Female sex workers should be thought of in same way as male soldiers and boxers, Cambridge academic says

May Bulman
Victoria Bateman said the neglect of the sex trade is ‘a symbol of fact that women are under-represented among economists’: YouTube

An economics lecturer at Cambridge University has spoken out in defence of prostitution, questioning why the sex work industry is “neglected” by economists.

Victoria Bateman insisted that women have as much right as men to earn money from their bodies, arguing that economists were “inconsistent” in their treatment of the “largely female profession” compared with male-dominated occupations such as “soldiering and boxing”.

Writing in the Times Higher Education magazine, Dr Bateman said: “For society to be inconsistent is one thing. For supposedly rational economists to be likewise is another. As a profession, we economists need to be standing up to irrational societal norms.

“The inconsistent treatment of a largely female profession compared with largely male professions is nothing other than sexism under the cover of ‘well-meaning’ paternalism. Those engaging in consensual sex work need to be helped to benefit from markets that work with them rather than against them.

“The neglect of the sex trade is an eloquent symbol of fact that women are under-represented among economists, but it cannot go on. However dismal your view of prostitution, there is no question that this oldest of trades is ripe for study by the dismal science.”

The economist implied it was wrong that the pornography industry, despite generating a revenue larger than many big companies, was not considered as worthy of economic study, only receiving serious attention from gender studies.

“The pornography industry has been estimated to generate more revenue than Microsoft, Amazon, Google, Yahoo, eBay, Netflix and Apple combined,” Dr Bateman added.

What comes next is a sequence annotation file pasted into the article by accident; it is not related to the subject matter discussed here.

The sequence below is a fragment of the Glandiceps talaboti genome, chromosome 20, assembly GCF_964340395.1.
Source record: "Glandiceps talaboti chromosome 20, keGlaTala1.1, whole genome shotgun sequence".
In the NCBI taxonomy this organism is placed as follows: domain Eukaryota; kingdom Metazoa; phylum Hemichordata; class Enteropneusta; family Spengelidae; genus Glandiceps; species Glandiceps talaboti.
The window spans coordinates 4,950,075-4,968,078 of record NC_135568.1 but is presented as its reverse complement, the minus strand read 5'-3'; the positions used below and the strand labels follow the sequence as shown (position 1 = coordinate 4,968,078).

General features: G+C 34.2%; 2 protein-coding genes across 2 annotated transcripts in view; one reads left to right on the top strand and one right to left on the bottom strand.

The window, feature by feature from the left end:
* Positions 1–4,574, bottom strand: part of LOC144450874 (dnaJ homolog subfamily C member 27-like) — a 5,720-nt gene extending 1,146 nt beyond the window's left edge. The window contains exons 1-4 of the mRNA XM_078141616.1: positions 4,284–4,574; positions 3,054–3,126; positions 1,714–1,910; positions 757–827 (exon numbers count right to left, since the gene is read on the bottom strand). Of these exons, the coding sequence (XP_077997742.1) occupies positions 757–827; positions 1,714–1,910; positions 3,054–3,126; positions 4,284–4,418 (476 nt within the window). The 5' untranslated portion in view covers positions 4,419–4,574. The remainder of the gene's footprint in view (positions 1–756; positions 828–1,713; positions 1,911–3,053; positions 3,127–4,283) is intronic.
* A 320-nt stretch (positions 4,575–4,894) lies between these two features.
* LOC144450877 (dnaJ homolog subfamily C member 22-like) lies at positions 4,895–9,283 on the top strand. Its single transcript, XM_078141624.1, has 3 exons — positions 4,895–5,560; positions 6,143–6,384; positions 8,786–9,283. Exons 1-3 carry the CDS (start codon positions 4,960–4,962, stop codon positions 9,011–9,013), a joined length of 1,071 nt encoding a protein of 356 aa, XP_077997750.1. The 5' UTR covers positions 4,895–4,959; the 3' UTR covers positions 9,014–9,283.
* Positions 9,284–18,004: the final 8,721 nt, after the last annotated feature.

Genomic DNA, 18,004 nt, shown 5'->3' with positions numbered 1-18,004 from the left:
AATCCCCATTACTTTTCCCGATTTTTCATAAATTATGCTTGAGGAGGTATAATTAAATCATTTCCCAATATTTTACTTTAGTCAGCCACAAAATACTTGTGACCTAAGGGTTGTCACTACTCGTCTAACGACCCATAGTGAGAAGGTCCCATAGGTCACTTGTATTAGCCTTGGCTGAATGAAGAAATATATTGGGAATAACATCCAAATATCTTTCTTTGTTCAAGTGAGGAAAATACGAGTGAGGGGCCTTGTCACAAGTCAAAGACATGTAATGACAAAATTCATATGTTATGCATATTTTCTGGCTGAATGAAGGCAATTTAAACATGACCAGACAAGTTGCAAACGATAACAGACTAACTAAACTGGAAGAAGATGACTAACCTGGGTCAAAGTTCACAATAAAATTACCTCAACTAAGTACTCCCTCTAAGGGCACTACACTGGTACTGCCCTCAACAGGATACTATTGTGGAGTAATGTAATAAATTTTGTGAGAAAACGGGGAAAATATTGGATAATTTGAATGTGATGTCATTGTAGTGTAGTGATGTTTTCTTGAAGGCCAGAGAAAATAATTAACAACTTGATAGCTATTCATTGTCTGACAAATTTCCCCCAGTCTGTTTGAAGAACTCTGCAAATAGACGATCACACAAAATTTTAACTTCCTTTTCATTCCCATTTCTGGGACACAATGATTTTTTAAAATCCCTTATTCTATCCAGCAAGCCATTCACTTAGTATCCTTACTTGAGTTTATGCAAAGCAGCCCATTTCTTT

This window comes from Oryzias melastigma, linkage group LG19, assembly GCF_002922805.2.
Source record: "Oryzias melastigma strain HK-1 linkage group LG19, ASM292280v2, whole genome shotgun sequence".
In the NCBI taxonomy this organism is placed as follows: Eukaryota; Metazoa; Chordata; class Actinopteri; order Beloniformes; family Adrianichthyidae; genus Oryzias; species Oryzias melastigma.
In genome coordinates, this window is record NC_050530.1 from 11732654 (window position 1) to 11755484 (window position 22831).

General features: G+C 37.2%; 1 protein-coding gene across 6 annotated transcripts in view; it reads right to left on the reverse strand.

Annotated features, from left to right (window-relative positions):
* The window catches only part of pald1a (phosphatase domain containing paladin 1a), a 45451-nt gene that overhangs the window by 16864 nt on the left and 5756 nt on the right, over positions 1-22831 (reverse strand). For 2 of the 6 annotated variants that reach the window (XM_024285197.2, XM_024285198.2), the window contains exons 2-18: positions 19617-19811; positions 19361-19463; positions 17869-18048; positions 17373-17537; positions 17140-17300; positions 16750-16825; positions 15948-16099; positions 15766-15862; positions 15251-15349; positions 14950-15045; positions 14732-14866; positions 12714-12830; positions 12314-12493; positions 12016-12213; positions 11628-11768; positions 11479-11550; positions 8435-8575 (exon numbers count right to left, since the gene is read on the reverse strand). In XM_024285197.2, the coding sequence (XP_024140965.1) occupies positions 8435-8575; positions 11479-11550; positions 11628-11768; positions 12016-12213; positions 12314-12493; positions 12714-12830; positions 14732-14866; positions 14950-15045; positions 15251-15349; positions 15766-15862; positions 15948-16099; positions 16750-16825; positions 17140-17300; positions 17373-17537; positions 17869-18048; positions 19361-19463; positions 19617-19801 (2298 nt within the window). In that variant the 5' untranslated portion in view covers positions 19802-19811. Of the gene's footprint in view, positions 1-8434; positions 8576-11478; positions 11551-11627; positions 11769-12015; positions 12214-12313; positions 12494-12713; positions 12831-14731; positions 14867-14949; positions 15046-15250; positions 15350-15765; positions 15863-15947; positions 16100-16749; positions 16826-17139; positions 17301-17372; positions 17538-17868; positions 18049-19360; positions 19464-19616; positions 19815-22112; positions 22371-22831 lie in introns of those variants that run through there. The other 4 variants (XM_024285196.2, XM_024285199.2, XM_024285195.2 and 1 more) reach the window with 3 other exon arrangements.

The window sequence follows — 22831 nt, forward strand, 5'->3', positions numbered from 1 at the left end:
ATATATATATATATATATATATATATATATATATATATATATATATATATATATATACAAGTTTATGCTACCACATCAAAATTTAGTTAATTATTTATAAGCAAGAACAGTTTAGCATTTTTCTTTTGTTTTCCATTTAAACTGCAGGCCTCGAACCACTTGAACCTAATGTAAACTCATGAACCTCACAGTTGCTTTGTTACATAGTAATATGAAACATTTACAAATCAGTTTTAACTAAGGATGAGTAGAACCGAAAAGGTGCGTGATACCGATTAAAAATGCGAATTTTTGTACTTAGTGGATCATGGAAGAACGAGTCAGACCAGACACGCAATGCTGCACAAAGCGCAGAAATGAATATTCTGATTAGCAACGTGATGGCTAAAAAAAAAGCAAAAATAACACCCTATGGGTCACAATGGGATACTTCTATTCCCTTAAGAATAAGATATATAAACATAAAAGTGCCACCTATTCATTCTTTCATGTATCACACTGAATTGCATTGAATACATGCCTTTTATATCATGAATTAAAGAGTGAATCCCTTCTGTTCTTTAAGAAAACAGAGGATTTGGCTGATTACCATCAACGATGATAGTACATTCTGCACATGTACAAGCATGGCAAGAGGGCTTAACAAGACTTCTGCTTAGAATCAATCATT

“It has also been expanding, alongside facing significant disruption from changing technology and greater competition. It has the makings of a textbook case study for any serious economics student. However, it is territory that currently receives serious attention only from gender studies.

“The usual justification is that the sale of sex is ‘immoral’ and preys on the most vulnerable in society. But there is a logical inconsistency with the way that we think about consensual prostitution compared with the male-dominated spheres of soldiering and boxing.”

It is not the first time Dr Bateman made a controversial stand. Last summer, the economist arrived naked to a faculty meeting of economists with the words “Brexit leaves Britain naked” written across her stomach and breasts, in protest against the decision to leave the EU.

Dr Bateman said at the time that she had hoped to raise questions about the depiction of women and “challenge the blinkered association between the body and sex”.